• Denmark: Keeps the flag of the seas.
  • Finland: Seems like an old and broken mill.
  • Belgium: The god of gold, silver, wealth and parties.
  • Germany: Just watching his neighbor but doesn’t know what to do.
  • Austria: Is busy with keeping Hungary back, but Hungary wants to fight.
  • Greece: Is a marine animal that wants to come to land.
  • Ottoman Empire: Is cut in two parts in the claws of an old animal (Russia).
  • Russia: Is stretching his tentacles everywhere despite that some could cut them off, like Crimea and Japan.
  • Iran : Is merely looking at the world with no benefit to is watching, (we) hope to wake up and act.
Farsi text at the bottom reads 'Replica of a map which was published and illustrated in Paris.' This may account for some of the differences, especially as regards the pro-France illustration, but we have not been able to identify said 'French' variant. The title, at top reads, 'Comic Map of Europe.'

To be fair, although Rose popularized the convention of representing the Russia as a menacing octopus, it was in fact the Dutchman J. J. Van Brederode in 1870, who produced the first version of this map, the Humoristische-oorlogskaart. The convention of representing Russia as an octopus afterwards became extremely popular and was adopted by other caricaturists in Japan, Iran (as here), and elsewhere.

Our research suggests that this is one of only 2 known examples, with no other examples in evidence in either public or private collections. A once in a lifetime discovery.


Frederic William Rose (November 12, 1849 - January 3, 1915) was a politically conservative British satirist and caricature artist active in the late 19th century. There has been considerable debate regarding Rose's actual identity, due not to any attempt at secrecy, but rather at the commonality of the name. Nonetheless, recently book dealers Laurence Worms and Roderick Barron unearthed a great deal of new information about Rose and, apparently, we can anticipate an upcoming book. According to Worms, Rose was born to a well to do Paddington family of Scottish descent, the son of Major Hugo Monroe St. Vincent Rose of Glastullich and Frances Walrond Roberts. He was appointed as a clerk in the Legacy Duty office at Somerset House - where he was employed, in various positions, for the remainder of his working days. Rose married Catherine Rose Gilchrist and moved to London, where the Rose family lived at 9 Kensington Crescent before, in 1873, relocating to 4 Cromwell Crescent, where they remained. Rose traveled extensively throughout Europe and in 1885 published Notes on a Tour in Spain. In 1891 he divorced his wife on the grounds that she committed adultery - a rather humiliating and uncommon claim at the time. He wrote several other books and subsequently lost two of his sons in World War I. He died in London in 1915. In cartographic circles, Rose is best known for popularizing the caricature map in Europe. His most famous and influential work, while copied from Dutchman J. J. Van Brederode, is the 'Serio-Comic War Map', which represents late 18th century Russia as a grasping Octopus. Nonetheless, he also issued several other maps including another map of Europe entitled 'Angling in Troubled Waters' and variant of the Octopus map entitled 'John Bull and his Friends'. A less well known Rose map focuses on the British Isles and satirizes the 1880 Gladstone Government. Learn More...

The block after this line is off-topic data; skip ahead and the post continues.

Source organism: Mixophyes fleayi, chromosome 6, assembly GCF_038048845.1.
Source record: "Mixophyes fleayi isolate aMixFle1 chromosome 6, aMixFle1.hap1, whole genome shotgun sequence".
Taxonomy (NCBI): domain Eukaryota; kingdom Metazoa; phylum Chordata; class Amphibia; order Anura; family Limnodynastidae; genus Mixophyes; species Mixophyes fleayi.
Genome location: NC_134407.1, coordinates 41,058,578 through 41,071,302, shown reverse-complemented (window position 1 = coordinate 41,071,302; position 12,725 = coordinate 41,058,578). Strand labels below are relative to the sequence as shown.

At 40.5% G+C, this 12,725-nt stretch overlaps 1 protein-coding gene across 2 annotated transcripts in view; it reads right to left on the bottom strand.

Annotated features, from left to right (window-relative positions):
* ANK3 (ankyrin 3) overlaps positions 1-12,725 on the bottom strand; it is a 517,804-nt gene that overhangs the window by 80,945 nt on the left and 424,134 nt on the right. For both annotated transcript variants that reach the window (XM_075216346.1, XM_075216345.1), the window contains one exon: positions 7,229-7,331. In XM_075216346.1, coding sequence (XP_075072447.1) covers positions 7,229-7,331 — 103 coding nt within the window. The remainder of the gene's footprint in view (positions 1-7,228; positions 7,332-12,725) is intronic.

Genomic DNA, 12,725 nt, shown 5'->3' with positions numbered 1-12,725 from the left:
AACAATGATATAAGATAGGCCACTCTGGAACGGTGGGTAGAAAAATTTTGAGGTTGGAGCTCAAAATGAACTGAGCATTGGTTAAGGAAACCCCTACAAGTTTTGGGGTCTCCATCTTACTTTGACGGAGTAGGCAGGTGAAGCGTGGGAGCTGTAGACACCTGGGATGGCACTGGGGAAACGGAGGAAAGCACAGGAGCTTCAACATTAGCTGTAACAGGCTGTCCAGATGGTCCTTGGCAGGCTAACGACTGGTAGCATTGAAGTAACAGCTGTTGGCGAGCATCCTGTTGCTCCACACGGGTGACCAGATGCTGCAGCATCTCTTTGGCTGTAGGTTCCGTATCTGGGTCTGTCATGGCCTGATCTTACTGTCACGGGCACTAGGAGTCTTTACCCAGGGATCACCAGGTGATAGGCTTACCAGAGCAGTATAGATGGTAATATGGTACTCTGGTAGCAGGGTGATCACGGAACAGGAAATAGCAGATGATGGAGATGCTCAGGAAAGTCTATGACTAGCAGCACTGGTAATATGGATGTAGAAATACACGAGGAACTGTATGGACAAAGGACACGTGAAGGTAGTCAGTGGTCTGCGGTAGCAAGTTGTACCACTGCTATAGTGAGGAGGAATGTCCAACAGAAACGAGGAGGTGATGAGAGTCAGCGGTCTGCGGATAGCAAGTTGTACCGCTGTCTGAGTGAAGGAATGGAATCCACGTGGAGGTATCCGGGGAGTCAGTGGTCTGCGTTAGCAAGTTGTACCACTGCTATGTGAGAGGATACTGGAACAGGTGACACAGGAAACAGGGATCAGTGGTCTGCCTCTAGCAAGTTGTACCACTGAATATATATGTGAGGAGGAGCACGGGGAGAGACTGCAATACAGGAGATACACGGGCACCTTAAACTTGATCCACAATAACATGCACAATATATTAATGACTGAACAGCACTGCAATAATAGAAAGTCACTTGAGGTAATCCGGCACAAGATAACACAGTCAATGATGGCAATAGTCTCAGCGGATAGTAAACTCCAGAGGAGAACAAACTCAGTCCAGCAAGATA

Average. Map exhibits fading, creasing, a few repaird splits, and minor areas of loss. Backed on archival tissue.